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Review: Derren Brown - Showman: I'd love to be able to tell you more about this show - but I can't...

Derren Brown is weaving his magic in Belfast and Derry.

REVIEW

Derren Brown: Showman

Grand Opera House

Until Saturday April 23

WHY was I attending a show that I am not allow to review?

Curiosity I suppose; I'd no idea what to expect, only that it was billed as being a show 'not to be missed'.

I remember years ago a magician performing at the Arts Theatre and during his act he hypnotised people and made them do silly things, including convincing them that he had taken their belly button.

I suppose it was hilarious as they went searching for their belly buttons, down through the audience and out into the bar area - all was well when the magician gave them back this important part of their anatomy.

Except for one man. The following morning he came back to the theatre in a state wanting to have another look round as he was still missing his belly button...

We had to get the hypnotist back to reassure him and make him whole again. I thought this was a terrible abuse of power and far from entertainment.

And this was the sort of show I was expecting from Derren Brown.

But how wrong I was. Brown is a superb showman. His act is sophisticated, friendly, enjoyable and there is wonder but never a feeling of discomfort.

As we waited for the show to start, Frank Sinatra was crooning away and a message asked us to set our phones to silent but to keep them on.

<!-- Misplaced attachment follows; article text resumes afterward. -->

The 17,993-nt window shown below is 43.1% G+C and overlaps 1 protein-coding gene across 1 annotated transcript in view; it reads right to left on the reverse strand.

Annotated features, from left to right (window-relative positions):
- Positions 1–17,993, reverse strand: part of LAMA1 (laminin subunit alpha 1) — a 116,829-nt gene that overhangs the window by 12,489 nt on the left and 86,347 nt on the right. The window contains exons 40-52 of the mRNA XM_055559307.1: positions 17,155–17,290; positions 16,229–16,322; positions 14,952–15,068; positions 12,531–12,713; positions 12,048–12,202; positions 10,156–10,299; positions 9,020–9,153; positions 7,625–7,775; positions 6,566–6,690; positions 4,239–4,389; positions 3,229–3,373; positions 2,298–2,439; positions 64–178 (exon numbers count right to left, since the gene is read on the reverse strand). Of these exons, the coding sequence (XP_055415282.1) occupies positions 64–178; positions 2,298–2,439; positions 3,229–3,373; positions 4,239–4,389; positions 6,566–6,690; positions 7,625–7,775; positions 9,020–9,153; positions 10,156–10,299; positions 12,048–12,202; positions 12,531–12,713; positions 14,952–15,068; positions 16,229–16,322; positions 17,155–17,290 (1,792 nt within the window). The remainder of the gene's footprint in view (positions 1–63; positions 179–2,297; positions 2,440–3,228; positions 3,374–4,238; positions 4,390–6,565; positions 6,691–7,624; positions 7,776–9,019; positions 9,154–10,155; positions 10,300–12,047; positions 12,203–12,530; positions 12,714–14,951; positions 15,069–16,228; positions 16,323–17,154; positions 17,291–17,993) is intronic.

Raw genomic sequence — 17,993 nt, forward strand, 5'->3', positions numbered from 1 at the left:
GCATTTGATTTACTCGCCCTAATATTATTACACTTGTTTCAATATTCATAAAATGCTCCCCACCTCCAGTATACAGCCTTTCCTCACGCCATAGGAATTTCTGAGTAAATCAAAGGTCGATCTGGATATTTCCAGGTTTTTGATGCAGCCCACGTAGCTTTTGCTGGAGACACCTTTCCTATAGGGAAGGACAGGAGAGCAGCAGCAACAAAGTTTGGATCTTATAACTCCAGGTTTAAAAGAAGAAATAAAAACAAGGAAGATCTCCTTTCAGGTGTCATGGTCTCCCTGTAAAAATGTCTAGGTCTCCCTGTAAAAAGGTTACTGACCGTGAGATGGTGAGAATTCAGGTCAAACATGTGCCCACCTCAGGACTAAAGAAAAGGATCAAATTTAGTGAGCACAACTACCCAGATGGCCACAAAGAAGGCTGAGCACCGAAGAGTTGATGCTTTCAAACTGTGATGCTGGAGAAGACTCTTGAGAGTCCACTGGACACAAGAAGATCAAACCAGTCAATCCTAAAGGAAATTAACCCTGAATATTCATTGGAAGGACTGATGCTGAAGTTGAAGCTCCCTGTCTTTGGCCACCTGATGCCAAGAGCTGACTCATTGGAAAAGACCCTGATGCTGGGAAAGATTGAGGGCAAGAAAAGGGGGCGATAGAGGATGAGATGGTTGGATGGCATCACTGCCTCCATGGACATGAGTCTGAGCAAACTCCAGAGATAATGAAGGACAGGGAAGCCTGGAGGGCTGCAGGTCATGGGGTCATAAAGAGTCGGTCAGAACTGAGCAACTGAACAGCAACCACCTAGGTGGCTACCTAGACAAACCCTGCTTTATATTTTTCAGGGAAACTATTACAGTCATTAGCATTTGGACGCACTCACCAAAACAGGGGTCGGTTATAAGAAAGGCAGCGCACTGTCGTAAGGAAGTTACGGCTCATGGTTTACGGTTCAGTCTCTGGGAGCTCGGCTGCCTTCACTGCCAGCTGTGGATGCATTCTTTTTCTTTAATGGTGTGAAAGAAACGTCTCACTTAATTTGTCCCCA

Jim and Doris were sitting in front of me and they were excited about what was to come - like me they had only heard of Derren Brown but were yet to be mesmerised in person by his skills and repartee.

As Sinatra sang The Best Is Yet To Come, a thin veil of mist covered the stage floor.

Then the showman himself walked on to roars of welcome from the packed house and he seemed to warm to it.

A slim man in an immaculate dark suit and white shirt, Brown looks younger than his 51 years.

From the word go, this mentalist, illusionist, magician and mind reader has the audience in the palm of his hand, deploying a gentle voice and persuasive patter.

With the use of the back wall and a cameraman we see everything that happens - close up magic, the props used during the show and the faces of audience members who dare to go on stage.

The first half is magic, the second half is hard to believe - I wish I could tell you more but Brown himself appealed to reviewers not to spoil it for others, so why not go and see for yourself.

You won't be disappointed and you certainly will scratch your head when you look back on what you experienced.

The show runs in Belfast until Saturday and is at the Millennium Forum in Derry from April 26-29.

Anne Hailes

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